Absolutely...I think it's great you offer up these conversations on Two Blowhards!! They make life more interesting! Certainly water coolers would be much more fun if they were more like Two Blowhards. But its just a sentence you don't hear every day!

Posted by: annette on January 12, 2006 4:04 PM

I have read several books of GdM short stories. I agree with you every bit, Michael. What a wonderful storyteller. If I am remebering correctly, some or quite a few, of his stories begin with someone telling a friend the story. This technique certainly worked with me. I felt like the friend he was talking too. The stories are intimately told, and the listener (the fictional character in the story) seems to be told this story for intimate little reasons.

There is a quaint line told by Jean Reno at the end of "French Kiss" when Jean Reno is talking to his old friend played by Kevin Kline. Jean Reno knows a young woman has sacrifced a great deal for Kevin without Kevin's knowing it. He says to Kevin, "I know a good love story. Would you like to hear it?" (That line sounds really good with a deep male french accent.) While that line ended this movie, something like that line STARTS many of GdM's stories. "Sure I would like to hear more. Please go on, tell me," I say to GdM as I read. I feel as if I am sipping a brandy, cigar in the ashtray, and I snuggle a little deeper into the leather armchair across from him and wait for him to continue. These stories transport me indeed, to the salon of a very witty, clever man with a very unique perspective who I thing of as my intimate friend.

Fine post, M de B. I have to go and read that Bell Epoque site. Thanks for that link too.

I love reading this site. Thanks for "cooly invites us to inspect the carnage" - I just liked that bit especially.

Posted by: bridget on January 12, 2006 4:26 PM

Robert, thanks for the link. I think I know what I want as next New Year' present.
(accidentally, there are 13 volumes of GdM' short stories you linked to; Babel, in his story I mentioned above, refers to the bookshelf with collected works of GdM in 29 volumes...are you being sold an abridged version?)

I'm surprised at the reaction of commenters to this post Maupassant is considered a standard teenage fare in Russia - not as recommended school reading, of course. (It tickles me, too: I might even pass as a well-read individual mentioning GdM in learned company. Heh!)

I attribute it to the general tradition of francophilia (rather than anglophilia): in any library you can easier find books by Dumas, GdM (or Moris Druon) than Isherwood and Capote, f.ex. Speaking of Dumas: how many 10 yr's know 3 Musketeers is a book, and not A book, but ther are 3 additional books in the series (10 years since, , Vicomte de Bragelonne?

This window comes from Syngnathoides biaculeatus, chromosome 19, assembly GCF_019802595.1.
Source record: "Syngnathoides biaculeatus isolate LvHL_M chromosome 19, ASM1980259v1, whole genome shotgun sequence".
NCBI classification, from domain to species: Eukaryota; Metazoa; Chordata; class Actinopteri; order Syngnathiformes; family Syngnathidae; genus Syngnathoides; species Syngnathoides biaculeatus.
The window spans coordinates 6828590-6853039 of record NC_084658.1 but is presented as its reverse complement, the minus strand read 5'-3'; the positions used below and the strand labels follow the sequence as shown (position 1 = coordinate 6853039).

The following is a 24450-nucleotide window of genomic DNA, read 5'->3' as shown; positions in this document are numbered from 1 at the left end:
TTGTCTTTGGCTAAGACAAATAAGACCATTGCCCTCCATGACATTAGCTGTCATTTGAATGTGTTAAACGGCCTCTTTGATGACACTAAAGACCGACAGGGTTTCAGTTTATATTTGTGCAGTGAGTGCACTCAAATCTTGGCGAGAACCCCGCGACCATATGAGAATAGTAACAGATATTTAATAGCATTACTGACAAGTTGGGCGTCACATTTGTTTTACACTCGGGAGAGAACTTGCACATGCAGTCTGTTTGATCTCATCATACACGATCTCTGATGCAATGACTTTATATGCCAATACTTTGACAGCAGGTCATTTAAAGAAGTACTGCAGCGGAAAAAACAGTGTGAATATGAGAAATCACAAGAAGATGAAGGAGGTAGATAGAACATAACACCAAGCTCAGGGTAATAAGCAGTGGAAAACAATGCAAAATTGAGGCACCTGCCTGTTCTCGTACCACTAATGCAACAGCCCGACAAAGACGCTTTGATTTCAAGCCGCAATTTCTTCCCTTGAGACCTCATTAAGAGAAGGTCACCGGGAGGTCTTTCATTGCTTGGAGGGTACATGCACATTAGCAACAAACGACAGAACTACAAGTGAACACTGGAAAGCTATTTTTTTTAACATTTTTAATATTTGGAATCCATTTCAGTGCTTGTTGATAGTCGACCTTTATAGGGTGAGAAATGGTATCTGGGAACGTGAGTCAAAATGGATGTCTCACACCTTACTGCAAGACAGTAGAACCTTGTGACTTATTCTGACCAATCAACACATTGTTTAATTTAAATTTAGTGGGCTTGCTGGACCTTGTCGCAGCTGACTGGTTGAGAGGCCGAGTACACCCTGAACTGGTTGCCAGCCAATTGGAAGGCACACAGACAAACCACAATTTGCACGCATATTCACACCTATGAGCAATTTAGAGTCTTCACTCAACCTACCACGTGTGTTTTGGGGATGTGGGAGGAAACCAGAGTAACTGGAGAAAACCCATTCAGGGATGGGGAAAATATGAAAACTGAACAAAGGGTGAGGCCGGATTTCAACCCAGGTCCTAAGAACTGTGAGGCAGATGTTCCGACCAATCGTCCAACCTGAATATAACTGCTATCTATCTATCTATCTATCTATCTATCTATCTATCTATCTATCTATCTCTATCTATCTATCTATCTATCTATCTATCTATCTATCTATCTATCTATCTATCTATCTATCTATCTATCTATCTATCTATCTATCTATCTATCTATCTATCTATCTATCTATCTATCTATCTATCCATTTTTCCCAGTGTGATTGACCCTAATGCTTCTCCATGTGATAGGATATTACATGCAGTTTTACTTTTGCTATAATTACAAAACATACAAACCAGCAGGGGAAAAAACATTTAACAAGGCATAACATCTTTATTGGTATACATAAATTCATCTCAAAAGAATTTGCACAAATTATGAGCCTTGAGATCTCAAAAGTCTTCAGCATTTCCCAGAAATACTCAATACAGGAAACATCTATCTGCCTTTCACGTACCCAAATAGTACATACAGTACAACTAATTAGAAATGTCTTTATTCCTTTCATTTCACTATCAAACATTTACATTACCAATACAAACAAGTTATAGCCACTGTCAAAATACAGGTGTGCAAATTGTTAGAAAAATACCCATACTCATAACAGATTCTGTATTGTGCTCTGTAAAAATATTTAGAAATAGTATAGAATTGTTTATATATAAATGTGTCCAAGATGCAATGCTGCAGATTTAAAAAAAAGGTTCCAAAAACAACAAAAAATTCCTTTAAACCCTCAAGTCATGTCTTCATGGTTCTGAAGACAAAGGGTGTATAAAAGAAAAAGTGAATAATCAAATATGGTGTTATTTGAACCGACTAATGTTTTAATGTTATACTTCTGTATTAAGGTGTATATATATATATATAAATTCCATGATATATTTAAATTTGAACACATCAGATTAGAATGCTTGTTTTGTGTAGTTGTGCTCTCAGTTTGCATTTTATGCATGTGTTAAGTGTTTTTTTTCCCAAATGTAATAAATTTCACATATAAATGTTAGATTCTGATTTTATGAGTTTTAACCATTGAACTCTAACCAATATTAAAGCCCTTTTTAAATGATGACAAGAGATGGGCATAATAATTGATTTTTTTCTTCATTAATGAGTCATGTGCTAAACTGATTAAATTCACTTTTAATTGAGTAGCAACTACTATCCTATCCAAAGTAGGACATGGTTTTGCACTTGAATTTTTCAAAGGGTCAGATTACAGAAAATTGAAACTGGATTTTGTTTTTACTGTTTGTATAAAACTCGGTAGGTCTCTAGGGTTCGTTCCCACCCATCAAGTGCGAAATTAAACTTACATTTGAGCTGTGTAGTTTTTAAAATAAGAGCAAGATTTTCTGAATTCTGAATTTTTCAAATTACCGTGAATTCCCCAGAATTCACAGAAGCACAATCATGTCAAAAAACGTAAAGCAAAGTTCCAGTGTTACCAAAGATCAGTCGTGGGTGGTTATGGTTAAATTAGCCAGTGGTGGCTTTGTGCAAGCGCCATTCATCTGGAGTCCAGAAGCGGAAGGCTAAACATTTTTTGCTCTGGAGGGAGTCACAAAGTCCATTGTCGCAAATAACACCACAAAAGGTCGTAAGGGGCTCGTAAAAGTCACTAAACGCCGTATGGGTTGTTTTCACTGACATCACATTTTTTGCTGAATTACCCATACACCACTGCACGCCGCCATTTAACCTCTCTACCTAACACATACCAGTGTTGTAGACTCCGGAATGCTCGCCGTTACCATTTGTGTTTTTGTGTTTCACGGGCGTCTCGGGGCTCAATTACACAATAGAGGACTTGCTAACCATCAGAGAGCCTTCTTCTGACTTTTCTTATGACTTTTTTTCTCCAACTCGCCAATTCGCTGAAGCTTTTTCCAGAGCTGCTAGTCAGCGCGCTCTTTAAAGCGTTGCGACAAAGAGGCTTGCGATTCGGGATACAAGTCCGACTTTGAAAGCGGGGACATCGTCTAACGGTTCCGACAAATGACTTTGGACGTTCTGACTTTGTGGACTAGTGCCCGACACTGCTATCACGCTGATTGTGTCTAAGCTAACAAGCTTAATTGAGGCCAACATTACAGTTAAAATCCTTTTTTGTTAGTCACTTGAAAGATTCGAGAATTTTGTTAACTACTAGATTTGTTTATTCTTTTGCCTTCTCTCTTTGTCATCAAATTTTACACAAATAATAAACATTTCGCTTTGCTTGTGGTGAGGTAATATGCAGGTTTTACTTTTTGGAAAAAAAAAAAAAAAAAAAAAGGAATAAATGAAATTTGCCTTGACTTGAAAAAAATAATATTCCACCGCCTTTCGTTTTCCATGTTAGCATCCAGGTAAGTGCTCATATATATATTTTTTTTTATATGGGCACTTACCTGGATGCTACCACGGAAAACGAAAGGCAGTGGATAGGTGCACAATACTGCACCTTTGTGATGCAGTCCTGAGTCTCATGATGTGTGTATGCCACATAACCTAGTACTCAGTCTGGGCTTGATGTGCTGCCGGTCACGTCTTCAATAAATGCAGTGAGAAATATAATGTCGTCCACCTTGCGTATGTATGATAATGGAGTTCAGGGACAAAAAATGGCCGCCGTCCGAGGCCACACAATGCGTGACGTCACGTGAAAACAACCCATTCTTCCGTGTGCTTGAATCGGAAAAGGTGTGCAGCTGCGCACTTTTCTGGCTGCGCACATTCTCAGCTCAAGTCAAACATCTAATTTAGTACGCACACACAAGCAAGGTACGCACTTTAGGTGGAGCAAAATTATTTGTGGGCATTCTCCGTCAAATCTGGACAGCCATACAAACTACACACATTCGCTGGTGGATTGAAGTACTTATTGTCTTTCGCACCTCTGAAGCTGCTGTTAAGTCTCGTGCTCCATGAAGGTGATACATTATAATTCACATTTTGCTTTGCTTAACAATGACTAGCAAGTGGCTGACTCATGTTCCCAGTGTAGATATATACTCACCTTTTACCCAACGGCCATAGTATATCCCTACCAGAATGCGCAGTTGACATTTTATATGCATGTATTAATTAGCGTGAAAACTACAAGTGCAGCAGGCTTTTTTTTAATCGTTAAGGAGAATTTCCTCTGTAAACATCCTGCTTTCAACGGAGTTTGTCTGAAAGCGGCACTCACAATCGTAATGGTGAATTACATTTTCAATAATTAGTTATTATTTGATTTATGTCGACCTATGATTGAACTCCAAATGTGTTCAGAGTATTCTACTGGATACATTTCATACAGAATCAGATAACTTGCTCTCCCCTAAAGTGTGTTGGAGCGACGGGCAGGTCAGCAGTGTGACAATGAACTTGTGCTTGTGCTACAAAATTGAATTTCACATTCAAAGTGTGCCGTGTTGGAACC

Posted by: Tatyana on January 12, 2006 4:43 PM

You and Bridget have described Maupassantīs charm very well for me - thatīs it, exactly. He and Somerset Maugham were my two favorite writers when I was around 17. Both are not particularly admired by academy or serious writers in general, but I never could really understand why. There are some writers who have great charm on the page (Maugham certainly has it), and I fear they are never too respected (just in the way that, say, actors who have a lot of charm are not respected as they deserve).

And then thereīs Seymour Glass words on Maupassant in Salingerīs Hapworth 16, 1924:

"I do not trust you, Monsieur de Maupassant! I do not trust you or any other monumental author who thrives, day in, day out, on lowly irony! My inexcusable ill-will freely extends to you as well, Anatole France, great ironist! My brother and I, as well as myriad human readers, come to you in superb faith and you give us a slap in the face! If that is the best you can do, have the rudimentary courtesy to kill yourselves or kindly burn your magnificent pens!"

But then again Seymour was seven when he said that.

Posted by: Alexandre on January 13, 2006 5:09 AM

Check out "The Short Stories of Guy de Maupassant, Volume 1" at The narrator is awesome. The best I've ever heard.

Posted by: Bob Grier on January 13, 2006 4:44 PM

Hemingway was another famous fan of Guy's.

Posted by: the patriarch on January 13, 2006 5:02 PM

Michael: the public domain translations are adequate, though not wonderful.

Ebook readers, I use an ebookwise 1150, which is great, but if you were buying now I would wait until the summer to buy an ebook reader. 3 ebook devices are soon to hit the ebook market, and hopefully they can be discounted quickly from their list price of $350. When these readers start approaching $200, that's when everybody's ears are going to perk up.

Posted by: Robert Nagle on January 17, 2006 5:29 PM

Tatyana: re: 29 volumes vs. 13 volumes. The 13 volumes are public domain versions. That means I didn't pay a dime for any of them. (You can download them off this site). I have a feeling that they are close to being complete.

12 volumes/29 volumes. Let's just say 12 volumes will keep me happy for a few years.

Posted by: Robert Nagle on January 17, 2006 5:32 PM

Great post. I'm a Maupassant addict too. I remember I used to lie in bed on sunny Saturday mornings with a hangover reading them collection by collection in French. Quite a few of them would come equipped with an introduction from some eminent contemporary critic warning the reader not to enjoy the contents of the book too much. Among the reasons for this disfavour: Maupassant's French was too easy for foreigners!

I think the 29 volumes might refer to Maupassant's complete works. IIRC he published 15 collections of short stories during his lifetime and there were at least two posthumous ones. Add to that six novels (three of which are well worth reading), three travel books, miscellaneous journalism, verse (Maupassant started out trying to be a poet, I think), letters etc. and you get a substantial body of work.

Posted by: J.Cassian on January 18, 2006 4:43 AM